Our old friend Bobby: What Robert Kennedy can teach us about race relations
After Martin Luther King’s assassination, Robert Kennedy offered anger and withdrawal as legitimate responses to the black community’s tragedy.
On April 4, 1968, Robert Kennedy campaigned for president at Ball State University in Muncie, Indiana. During a question-and-answer forum, a black student addressed the candidate: “Mr. Kennedy, I agree with the programs and proposals that you are making, and I congratulate you on them. But in order for them to work, you’re placing a great deal of faith in white America. My question is: is this faith justified?”
Kennedy replied, “Yes [...] I think the vast majority of the American people want to do the decent thing and the right thing.” After the rally, as Kennedy walked to his plane to fly from Muncie to his next stop in Indianapolis, an aid told him Martin Luther King had been shot. When the plane landed in Indianapolis, Kennedy learned definitively that Martin Luther King was dead.
Two months after Robert Kennedy’s assassination on June 5, 1968, pop singer Dion released “Abraham, Martin, and John.” The song imagined the Abraham Lincoln, Martin Luther King, and John F. Kennedy as a civil rights triumvirate waiting in the afterlife to welcome “my old friend Bobby.” The song only reached number four on pop music charts in the United States, though strangely became a number one hit in Canada.
In June 1969, the board of Chicago’s city colleges proposed renaming a campus dedicated to Woodrow Wilson to Kennedy-King College. Speaking in support of the name change, Wilson College president Maceo Bowie declared “All of us—students, faculty, and administration—decided on a name change to symbolize our fight against the evils in our society which caused the deaths of Sen. Robert Kennedy and Rev. Martin Luther King.” The dual memorial, which was also attached to an elementary school in Brooklyn, and many Democratic Party fundraising dinners throughout the United States, obscures an important historical fact: Martin Luther King and Robert F. Kennedy were not friends.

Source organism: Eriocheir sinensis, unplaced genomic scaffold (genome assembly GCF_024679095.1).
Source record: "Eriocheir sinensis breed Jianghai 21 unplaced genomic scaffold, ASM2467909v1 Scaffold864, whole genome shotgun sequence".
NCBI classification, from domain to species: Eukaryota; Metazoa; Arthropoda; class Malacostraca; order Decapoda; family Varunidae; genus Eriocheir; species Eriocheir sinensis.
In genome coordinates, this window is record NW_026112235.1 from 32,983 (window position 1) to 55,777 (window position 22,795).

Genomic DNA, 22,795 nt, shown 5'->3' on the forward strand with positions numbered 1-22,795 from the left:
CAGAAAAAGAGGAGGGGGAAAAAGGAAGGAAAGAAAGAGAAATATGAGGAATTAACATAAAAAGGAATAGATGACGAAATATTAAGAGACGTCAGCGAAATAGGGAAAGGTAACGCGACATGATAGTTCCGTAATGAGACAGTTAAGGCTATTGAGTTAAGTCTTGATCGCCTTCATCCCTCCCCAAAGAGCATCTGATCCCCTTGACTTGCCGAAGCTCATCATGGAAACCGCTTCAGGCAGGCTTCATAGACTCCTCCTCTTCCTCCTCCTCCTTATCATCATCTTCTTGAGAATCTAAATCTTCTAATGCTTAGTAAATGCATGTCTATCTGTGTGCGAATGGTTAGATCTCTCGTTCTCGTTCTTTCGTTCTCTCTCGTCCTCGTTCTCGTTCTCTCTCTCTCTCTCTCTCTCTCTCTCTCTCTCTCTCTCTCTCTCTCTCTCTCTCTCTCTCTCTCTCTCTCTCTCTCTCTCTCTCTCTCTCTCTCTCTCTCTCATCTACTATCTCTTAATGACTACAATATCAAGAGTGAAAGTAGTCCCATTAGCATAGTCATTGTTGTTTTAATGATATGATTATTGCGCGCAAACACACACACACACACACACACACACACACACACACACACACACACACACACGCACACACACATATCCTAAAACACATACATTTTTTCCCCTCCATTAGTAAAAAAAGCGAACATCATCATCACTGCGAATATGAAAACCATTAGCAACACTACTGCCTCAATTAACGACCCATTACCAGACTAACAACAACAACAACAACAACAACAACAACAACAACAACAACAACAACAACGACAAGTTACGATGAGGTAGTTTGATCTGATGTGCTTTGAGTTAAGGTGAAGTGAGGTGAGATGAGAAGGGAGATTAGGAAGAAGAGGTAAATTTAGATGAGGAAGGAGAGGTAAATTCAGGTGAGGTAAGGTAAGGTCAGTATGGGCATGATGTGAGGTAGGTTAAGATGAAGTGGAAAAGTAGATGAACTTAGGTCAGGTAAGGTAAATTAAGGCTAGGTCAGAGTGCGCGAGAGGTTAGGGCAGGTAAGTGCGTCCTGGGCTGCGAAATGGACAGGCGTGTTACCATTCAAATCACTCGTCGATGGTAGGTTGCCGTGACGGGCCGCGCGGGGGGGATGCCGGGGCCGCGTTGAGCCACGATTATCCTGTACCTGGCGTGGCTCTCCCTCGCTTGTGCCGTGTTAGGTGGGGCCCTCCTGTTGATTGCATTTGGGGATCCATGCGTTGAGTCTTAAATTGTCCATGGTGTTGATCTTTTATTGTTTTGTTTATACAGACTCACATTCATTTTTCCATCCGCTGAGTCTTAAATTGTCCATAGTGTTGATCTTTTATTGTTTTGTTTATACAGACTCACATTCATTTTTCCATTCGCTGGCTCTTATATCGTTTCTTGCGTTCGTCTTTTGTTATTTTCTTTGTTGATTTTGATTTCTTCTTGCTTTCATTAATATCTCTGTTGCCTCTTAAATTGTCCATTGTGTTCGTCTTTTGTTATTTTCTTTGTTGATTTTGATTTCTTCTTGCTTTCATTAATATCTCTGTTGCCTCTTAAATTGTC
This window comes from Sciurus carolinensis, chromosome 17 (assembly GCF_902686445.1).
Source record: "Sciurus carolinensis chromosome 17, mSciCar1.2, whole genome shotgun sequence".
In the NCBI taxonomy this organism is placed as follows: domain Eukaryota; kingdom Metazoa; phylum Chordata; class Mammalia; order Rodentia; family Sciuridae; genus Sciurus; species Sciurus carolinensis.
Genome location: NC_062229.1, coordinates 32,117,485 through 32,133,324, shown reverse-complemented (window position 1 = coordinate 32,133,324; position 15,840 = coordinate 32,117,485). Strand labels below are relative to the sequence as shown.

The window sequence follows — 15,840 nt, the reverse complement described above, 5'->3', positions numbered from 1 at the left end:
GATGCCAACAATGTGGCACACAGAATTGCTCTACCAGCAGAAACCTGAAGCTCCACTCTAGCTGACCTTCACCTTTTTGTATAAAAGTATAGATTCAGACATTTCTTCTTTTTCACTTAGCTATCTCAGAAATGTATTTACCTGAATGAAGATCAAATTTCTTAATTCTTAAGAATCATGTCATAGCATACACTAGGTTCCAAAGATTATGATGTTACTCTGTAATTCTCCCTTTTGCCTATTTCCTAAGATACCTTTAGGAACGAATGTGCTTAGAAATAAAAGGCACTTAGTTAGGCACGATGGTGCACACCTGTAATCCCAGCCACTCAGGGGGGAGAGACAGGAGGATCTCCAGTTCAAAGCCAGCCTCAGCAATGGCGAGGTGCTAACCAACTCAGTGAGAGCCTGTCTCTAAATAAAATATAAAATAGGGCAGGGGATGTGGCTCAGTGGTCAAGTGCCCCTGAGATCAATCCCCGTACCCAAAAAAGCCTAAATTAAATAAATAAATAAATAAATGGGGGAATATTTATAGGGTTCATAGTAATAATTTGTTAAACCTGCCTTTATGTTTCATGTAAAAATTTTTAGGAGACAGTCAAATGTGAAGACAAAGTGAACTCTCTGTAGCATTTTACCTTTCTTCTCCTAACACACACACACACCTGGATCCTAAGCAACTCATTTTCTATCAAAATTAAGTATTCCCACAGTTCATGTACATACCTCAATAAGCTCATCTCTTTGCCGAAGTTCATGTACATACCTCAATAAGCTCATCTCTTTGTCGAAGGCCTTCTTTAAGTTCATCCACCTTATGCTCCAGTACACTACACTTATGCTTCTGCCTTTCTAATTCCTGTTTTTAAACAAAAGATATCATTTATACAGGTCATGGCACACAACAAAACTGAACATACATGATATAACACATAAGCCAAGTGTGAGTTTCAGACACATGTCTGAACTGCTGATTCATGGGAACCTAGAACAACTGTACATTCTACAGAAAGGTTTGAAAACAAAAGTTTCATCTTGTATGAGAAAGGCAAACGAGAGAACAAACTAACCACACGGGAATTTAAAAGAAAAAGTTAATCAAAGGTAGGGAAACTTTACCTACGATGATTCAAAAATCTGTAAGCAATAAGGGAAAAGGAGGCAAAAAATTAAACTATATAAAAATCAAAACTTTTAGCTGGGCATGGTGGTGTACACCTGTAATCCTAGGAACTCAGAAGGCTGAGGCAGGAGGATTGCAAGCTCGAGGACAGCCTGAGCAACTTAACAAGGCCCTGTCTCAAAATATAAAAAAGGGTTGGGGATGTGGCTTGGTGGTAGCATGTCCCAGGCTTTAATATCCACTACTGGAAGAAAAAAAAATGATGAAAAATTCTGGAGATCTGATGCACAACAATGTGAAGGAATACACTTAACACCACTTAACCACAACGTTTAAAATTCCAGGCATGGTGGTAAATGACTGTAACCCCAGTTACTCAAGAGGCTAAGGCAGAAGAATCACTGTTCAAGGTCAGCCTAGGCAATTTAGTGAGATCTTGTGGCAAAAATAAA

As attorney general, Kennedy authorized an FBI wiretap on King and other civil rights leaders. Ostensibly done in the interest of “national security,” Robert Kennedy wanted a heads-up if anything civil rights leaders were planning would be politically problematic for his brother, the president. The attorney general would be repaid by overhearing King and his circle discuss John F. Kennedy’s assassination with gallows humor and making off-color jokes about the first family.
For his part, King was wary of getting too close to any politician, once stating “you can’t dine the president and represent vigorously black people in America.” At best, the two enjoyed what civil rights activist Andrew Young called a “distant camaraderie.”
But by the last year of their lives both men pushed for a civil rights agenda that tackled the structural and societal roots of racial inequality. Both men would also denounce what they saw as the greatest stumbling block to achieving a more equal and just society: the unceasing loss of life and squandering of resources in Vietnam.
When Kennedy reached Indianapolis, his advisers and local officials wanted him to cancel his campaign stop in an overwhelmingly black neighborhood. He ignored them, brusquely telling the Indianapolis police “if they [the black crowd] would bother you, you’re the one with the problem.” He proceeded to rally at the corner of 17th and Broadway, standing on the back of a flatbed truck and informing the Indianapolis crowd of Martin Luther King’s murder.